life insurance

How to handle the situation if you do not qualify for life insurance

If you’re trying to protect your family, hitting a roadblock couldn’t possibly be more frustrating, could it? The experience is similar to obtaining life insurance, only to find out your application was unsuccessful. Would you have any idea what to do if this were to happen? 

Do not fret: If your life insurance application fails, there are still options available to you. It is just as simple as knowing where to go next.

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It is enough to cause concern for anyone – especially if you have dependents who depend on your income – when that letter from the life insurance company states: “We’re sorry, but..”. Consequently, if this happens to you, you should first contact your insurance company or agent to understand better how it happened.

You must submit both medical and nonmedical risks during the application process to an insurance company. Some people drop their life insurance for various reasons (from severe medical conditions like heart disease to nonmedical issues such as bankruptcy, a criminal record, a positive drug test, and even dangerous hobbies).

Examine your case

You will be in the best position to determine if their claims are accurate when you know the reasons why because nobody understands the situation better than you do! Any information they provided back that doesn’t look up-to-date, inaccurate, or understandable is eligible for appeal.

It is possible to appeal a denial because the information provided to the insurer is incorrect or insufficient. Ask your doctor if they can provide your insurance company with as much accurate information from your medical file as possible, as this will help them process your claim more quickly.   

A non-medical reason can also be appealed, including a lapsed driving offense or an incorrect occupation and hobby description that would put you at high risk.

Consult with Your Workplace

Your life insurance application may fail if it appears that your employer is not working with you. Consider signing up for group coverage through your workplace.

Generally speaking, you won’t be able to get the full 10–12 times your income coverage we recommend, but it will at least provide a death benefit until you can purchase your term life insurance later on.

You usually don’t have to pay for a group plan, either. Adding to it will cost more if you wish to increase the payout. You can add to your group plan when you need additional coverage and don’t have other options. If your company benefits representative offers you extra “riders,” don’t get them – they are not worth the expense!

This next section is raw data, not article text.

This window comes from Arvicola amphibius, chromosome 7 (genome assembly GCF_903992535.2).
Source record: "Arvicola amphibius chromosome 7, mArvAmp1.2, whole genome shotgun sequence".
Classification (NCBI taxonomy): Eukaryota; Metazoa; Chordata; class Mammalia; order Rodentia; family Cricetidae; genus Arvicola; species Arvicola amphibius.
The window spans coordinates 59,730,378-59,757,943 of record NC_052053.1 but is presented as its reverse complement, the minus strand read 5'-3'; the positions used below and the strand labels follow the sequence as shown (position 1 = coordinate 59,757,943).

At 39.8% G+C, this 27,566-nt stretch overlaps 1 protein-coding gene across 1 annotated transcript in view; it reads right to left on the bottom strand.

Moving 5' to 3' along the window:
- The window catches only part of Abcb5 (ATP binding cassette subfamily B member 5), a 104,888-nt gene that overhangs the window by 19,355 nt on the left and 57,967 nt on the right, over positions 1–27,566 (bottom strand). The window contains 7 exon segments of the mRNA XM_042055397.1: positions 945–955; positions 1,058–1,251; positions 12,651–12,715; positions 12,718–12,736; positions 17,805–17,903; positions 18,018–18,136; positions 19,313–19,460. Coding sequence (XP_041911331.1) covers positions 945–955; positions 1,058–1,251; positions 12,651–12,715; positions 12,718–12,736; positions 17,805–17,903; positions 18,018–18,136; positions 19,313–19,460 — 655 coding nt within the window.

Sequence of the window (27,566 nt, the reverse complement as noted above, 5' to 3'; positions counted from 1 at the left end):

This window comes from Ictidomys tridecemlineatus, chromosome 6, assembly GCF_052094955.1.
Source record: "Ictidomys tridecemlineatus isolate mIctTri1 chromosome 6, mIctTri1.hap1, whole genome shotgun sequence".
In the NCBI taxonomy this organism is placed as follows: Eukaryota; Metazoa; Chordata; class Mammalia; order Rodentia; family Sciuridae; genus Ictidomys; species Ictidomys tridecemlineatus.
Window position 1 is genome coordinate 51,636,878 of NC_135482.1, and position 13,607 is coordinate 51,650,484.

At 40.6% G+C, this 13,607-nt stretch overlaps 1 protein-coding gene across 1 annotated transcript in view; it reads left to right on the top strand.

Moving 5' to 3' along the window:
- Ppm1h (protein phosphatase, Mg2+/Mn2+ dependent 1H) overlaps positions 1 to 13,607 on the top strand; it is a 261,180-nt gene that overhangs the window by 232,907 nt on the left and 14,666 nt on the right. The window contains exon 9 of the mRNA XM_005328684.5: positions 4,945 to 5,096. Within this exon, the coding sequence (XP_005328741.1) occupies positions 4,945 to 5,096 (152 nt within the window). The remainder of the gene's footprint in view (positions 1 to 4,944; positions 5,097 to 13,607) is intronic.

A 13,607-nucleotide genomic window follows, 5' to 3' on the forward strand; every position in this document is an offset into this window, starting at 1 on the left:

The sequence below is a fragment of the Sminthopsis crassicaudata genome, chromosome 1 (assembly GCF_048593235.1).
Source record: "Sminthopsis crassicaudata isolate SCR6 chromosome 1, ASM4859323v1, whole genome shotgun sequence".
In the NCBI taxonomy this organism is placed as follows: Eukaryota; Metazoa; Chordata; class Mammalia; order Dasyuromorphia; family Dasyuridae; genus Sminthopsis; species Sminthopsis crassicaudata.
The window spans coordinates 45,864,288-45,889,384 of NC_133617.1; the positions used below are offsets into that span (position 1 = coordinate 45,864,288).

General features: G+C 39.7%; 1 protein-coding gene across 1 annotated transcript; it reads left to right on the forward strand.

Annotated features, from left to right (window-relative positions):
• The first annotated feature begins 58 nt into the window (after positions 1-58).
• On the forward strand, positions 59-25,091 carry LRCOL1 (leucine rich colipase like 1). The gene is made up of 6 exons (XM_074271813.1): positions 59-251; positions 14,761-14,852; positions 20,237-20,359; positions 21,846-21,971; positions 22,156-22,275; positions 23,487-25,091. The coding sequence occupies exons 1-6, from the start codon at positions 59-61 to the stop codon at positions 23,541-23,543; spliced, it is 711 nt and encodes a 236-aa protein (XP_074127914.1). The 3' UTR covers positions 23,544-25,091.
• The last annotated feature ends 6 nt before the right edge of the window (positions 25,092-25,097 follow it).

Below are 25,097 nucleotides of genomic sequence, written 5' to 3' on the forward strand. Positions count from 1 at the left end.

There is no medical exam needed for your workplace life insurance plan, so you might be able to get coverage quickly. Remember: if you quit your job, your health insurance will end.

Get in touch with an agent for life insurance.

Get an expert on the job if you haven’t done so already! The expertise of an independent life insurance agent can be lifesaving in these difficult times.

An agent knows everything about the application process for life insurance (all the back-end stuff that determines if your application is approved or denied).

An agent should be capable of detecting and resolving any red flags in your application that might have led to your initial denial. It’s important to note that just because one company has refused your application, it doesn’t mean all insurance companies will as well.

Agents search across much larger markets to find you the best policy, not just what’s available online on your own (and hoping you can find a company that accepts you). You will also receive advice on any next steps you may need to take, which in some cases might include waiting a few months before applying.

You should allow time for a waiting period.

You may have to wait a while when you don’t qualify for life insurance to correct any health issues that may have contributed to the denial. If you need to lose weight or reduce your cholesterol or blood pressure, now is a good time to do it. 

Next time around, you could make a big difference if you maintain healthy habits (like eating healthy, quitting smoking, and exercising regularly). Keep trying! Changing what you can change is the best way to improve your life.

It might also be helpful to allow time to pass for nonmedical reasons for denial as well-like letting those multiple speeding tickets lapse. The next time you apply, a short break could be just what you need.    

If you’re in the waiting period, build an emergency fund during that time. You will have more peace of mind when searching for life insurance if you can save more money.

It can seem like everything is against you at a time like this, but if you make a few minor changes while you wait, you’ll be much better able to move forward. 

Change your policy and reapply.

There are no medical exam life insurance plans you can enroll in if you have a difficult situation, and alternatives (like your employer-offered life insurance) are not available. They will still ask you all the same questions regarding your medical history.

Even if you’re uninsurable, you can still get coverage—and not having coverage is preferable to being uninsured. However, you should always consult an insurance agent to determine the best option for you before applying.